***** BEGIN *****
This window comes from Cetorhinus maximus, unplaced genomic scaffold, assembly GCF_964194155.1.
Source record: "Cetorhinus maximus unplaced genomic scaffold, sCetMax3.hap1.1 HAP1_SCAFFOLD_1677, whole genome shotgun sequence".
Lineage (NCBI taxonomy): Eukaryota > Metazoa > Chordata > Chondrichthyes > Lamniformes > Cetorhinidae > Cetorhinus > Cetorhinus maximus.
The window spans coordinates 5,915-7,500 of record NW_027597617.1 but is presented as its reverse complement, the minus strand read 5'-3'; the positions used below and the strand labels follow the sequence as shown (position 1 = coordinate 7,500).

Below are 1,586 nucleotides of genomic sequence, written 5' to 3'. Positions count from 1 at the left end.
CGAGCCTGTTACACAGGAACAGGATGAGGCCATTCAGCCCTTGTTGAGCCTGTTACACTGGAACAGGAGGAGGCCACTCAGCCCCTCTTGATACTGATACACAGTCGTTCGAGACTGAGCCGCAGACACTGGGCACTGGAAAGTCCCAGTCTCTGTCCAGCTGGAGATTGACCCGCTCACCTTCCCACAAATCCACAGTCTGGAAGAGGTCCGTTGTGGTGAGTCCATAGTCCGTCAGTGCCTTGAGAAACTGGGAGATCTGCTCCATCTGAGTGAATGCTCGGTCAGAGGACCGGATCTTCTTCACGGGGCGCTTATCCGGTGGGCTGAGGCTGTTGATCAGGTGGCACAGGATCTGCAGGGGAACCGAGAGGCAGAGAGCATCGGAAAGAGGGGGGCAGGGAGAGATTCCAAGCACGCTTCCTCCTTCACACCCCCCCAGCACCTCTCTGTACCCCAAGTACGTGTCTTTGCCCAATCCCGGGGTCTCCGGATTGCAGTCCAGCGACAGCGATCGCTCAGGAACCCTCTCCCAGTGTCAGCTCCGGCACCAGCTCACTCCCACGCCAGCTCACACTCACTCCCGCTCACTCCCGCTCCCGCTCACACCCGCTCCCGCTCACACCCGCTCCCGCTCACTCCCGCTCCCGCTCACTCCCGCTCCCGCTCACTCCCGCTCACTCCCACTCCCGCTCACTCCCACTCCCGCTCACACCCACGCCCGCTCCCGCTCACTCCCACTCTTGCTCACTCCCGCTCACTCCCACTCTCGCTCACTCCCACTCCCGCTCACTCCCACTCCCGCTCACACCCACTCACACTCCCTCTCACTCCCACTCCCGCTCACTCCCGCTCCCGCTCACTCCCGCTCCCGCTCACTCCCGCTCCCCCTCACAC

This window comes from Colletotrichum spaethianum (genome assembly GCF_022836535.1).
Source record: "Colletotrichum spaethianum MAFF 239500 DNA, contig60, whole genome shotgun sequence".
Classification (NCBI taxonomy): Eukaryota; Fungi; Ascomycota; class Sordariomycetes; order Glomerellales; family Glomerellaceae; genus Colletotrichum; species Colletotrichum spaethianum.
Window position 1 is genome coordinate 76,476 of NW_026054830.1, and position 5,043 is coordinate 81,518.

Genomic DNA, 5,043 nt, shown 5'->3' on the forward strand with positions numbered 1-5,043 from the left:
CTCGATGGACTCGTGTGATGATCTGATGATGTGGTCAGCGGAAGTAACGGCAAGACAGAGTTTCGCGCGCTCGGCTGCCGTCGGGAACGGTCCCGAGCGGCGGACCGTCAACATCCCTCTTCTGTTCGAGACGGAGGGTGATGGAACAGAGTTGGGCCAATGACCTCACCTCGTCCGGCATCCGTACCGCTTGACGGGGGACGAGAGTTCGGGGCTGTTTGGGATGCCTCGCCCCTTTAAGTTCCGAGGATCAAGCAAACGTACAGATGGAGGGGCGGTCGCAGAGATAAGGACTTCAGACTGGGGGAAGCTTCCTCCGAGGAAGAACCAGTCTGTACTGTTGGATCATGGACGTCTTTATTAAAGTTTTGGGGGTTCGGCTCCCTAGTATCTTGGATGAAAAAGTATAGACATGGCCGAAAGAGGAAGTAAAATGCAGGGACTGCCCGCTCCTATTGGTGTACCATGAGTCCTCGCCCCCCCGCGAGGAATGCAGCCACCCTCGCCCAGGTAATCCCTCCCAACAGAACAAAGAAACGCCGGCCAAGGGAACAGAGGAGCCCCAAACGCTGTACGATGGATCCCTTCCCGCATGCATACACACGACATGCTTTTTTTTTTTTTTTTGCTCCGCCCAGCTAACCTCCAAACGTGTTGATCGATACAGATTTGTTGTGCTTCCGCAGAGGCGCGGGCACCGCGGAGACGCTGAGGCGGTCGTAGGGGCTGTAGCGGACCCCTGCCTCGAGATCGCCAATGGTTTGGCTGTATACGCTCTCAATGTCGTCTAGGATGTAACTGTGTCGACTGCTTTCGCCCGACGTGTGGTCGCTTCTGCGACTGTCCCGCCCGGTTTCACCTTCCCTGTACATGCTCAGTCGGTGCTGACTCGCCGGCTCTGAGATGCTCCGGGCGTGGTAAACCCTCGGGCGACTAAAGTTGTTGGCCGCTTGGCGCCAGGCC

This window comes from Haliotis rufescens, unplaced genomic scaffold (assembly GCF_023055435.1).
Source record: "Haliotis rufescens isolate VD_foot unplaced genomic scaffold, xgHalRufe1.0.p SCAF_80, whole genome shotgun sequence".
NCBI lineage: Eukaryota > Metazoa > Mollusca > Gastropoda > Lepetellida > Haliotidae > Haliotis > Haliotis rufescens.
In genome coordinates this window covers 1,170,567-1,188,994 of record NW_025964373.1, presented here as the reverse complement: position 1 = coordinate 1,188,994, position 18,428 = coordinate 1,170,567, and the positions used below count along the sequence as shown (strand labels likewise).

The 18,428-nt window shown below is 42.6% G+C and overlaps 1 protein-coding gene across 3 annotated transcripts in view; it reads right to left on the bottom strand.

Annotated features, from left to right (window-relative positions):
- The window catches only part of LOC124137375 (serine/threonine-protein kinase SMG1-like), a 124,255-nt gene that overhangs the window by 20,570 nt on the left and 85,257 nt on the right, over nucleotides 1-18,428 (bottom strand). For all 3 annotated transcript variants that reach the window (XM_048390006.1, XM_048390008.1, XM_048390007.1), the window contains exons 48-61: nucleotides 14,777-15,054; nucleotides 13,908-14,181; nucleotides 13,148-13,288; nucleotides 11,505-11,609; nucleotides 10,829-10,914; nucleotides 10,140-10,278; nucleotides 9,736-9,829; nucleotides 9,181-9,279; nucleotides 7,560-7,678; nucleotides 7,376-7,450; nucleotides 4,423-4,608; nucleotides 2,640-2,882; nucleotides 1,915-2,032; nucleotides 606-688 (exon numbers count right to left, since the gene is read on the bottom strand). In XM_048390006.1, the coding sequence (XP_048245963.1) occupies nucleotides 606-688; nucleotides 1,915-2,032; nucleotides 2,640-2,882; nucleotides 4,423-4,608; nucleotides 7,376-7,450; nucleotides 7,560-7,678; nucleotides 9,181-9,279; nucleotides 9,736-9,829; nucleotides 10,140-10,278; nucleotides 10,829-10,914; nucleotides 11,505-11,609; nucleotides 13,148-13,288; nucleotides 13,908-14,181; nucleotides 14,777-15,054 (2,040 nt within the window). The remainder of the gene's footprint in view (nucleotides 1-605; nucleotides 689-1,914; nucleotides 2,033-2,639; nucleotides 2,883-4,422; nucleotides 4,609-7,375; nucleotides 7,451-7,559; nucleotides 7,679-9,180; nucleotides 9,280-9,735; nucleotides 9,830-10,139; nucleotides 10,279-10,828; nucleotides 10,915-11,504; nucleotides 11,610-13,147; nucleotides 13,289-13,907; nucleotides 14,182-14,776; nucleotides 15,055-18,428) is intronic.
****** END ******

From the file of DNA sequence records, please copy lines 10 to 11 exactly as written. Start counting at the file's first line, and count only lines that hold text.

Window position 1 is genome coordinate 76,476 of NW_026054830.1, and position 5,043 is coordinate 81,518.

Genomic DNA, 5,043 nt, shown 5'->3' on the forward strand with positions numbered 1-5,043 from the left: